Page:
Bulawayo — BOUYED by record gold production and political changes in Zimbabwe, Canadian gold mining firm, Caledonia Mining, appears eager to raise at least $4 million and buy back a stake previously ceded to indigenous entities.
The capital would also finance exploration and evaluations of additional projects in Zimbabwe.
Blanket Mine, its subsidiary south of Zimbabwean, will underwrite the funds.
According to Caledonia, "Blanket will use the proceeds of the rights issue to advance work on certain of its satellite properties."
Steve Curtis, Chief Executive Officer of Caledonia Mining, said assuming Blanket's indigenous shareholders did not subscribe for shares in accordance with their rights, it was expected that, subject to the terms of the rights issue, Caledonia's shareholding in Blanket will increase from 49 percent to slightly over 50 percent.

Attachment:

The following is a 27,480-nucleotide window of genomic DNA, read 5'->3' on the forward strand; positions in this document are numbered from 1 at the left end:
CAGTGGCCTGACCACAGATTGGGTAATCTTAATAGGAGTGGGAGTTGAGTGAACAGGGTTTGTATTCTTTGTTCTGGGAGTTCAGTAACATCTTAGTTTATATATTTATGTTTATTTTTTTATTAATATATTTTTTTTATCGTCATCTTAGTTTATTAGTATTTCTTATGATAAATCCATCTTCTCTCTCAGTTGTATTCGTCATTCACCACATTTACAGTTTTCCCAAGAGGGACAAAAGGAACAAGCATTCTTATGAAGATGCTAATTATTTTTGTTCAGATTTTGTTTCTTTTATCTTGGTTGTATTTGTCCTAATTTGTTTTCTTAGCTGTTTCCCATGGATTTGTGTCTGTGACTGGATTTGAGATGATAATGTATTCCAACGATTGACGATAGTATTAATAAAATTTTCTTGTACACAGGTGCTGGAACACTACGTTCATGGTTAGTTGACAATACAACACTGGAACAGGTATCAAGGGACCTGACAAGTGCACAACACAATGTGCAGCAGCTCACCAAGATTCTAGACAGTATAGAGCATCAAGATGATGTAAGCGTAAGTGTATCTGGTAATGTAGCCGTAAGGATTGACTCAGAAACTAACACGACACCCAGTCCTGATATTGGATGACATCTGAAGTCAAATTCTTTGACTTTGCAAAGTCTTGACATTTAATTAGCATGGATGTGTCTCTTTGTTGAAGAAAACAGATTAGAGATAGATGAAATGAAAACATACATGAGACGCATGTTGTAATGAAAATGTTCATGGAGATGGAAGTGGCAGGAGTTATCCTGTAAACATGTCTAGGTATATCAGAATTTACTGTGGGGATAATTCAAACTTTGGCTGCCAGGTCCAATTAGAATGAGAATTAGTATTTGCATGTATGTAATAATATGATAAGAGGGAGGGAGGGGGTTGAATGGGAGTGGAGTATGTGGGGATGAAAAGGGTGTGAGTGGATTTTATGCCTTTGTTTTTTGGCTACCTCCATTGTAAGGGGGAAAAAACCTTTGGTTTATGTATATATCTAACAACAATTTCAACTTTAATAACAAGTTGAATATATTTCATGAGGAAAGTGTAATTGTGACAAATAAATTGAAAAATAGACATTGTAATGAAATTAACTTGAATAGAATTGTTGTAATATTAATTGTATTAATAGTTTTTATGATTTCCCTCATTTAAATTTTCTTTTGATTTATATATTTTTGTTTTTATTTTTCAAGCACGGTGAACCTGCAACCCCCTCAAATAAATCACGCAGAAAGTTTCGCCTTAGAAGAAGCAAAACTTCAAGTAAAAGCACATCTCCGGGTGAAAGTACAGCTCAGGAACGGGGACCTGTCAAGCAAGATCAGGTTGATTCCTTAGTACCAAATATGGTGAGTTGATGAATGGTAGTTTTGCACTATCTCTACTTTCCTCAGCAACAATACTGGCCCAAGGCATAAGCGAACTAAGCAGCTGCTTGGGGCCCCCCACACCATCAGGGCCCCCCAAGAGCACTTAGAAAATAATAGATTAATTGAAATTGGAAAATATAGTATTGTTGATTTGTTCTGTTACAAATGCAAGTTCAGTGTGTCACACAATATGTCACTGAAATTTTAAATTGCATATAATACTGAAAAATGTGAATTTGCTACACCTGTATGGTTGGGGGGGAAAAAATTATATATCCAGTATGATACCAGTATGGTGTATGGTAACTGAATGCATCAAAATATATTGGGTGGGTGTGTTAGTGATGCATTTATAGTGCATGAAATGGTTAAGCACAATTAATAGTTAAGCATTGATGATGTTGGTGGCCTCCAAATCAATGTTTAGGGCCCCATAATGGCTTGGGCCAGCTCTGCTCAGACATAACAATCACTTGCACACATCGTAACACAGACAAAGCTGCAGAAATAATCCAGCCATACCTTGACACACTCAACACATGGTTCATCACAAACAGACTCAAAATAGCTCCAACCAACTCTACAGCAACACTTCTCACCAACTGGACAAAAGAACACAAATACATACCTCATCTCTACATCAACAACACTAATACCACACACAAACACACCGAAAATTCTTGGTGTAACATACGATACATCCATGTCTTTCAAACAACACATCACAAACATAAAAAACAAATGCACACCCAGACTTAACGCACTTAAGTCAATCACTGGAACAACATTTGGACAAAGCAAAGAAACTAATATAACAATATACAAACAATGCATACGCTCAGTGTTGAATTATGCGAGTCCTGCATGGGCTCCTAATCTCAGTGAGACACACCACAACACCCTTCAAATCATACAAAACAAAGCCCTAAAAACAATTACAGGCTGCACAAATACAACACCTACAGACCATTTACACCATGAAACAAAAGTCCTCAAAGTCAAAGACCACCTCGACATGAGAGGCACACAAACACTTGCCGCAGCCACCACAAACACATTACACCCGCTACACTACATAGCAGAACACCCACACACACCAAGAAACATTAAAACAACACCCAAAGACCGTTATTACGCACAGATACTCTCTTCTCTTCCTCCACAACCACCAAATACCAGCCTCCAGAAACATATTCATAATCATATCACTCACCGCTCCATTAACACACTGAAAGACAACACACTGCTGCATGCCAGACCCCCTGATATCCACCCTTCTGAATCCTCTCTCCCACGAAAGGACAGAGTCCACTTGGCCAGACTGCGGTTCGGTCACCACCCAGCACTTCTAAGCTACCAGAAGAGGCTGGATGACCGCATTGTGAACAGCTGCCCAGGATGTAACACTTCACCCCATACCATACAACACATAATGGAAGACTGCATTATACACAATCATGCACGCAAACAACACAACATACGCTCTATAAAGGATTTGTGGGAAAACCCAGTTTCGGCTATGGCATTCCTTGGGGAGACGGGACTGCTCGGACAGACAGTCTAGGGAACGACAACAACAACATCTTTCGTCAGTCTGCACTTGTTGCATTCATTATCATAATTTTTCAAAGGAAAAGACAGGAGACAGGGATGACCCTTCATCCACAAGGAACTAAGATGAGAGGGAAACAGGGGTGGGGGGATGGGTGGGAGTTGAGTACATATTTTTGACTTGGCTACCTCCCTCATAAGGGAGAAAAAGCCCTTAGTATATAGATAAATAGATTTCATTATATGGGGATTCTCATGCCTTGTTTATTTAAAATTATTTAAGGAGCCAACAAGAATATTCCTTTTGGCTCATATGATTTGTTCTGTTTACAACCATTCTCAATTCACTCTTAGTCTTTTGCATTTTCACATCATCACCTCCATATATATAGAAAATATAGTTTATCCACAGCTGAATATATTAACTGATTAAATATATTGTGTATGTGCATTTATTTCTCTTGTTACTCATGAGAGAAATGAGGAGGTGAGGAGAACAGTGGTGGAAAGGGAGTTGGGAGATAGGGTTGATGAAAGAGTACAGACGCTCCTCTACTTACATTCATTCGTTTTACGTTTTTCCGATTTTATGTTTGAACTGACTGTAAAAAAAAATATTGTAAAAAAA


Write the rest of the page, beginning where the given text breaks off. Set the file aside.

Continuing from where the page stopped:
Caledonia will also evaluate the potential to buy the shareholdings in Blanket that are currently held by certain indigenous shareholders.
"However," Curtis said, "It is our intention to retain the shareholders representing employees and the local community (both of which currently hold 10 percent each) as long term shareholders of Blanket."
Curtis said any transactions would reflect the value of the indigenous shareholders' holdings in Blanket after deducting the value of their outstanding facilitation loans and would be subject to a mutually agreed valuation of the holdings in Blanket.
On Wednesday, Caledonia reported gold production for the year ended December 31, 2017 was a new record with 56,133 ounces (1 591kg) produced.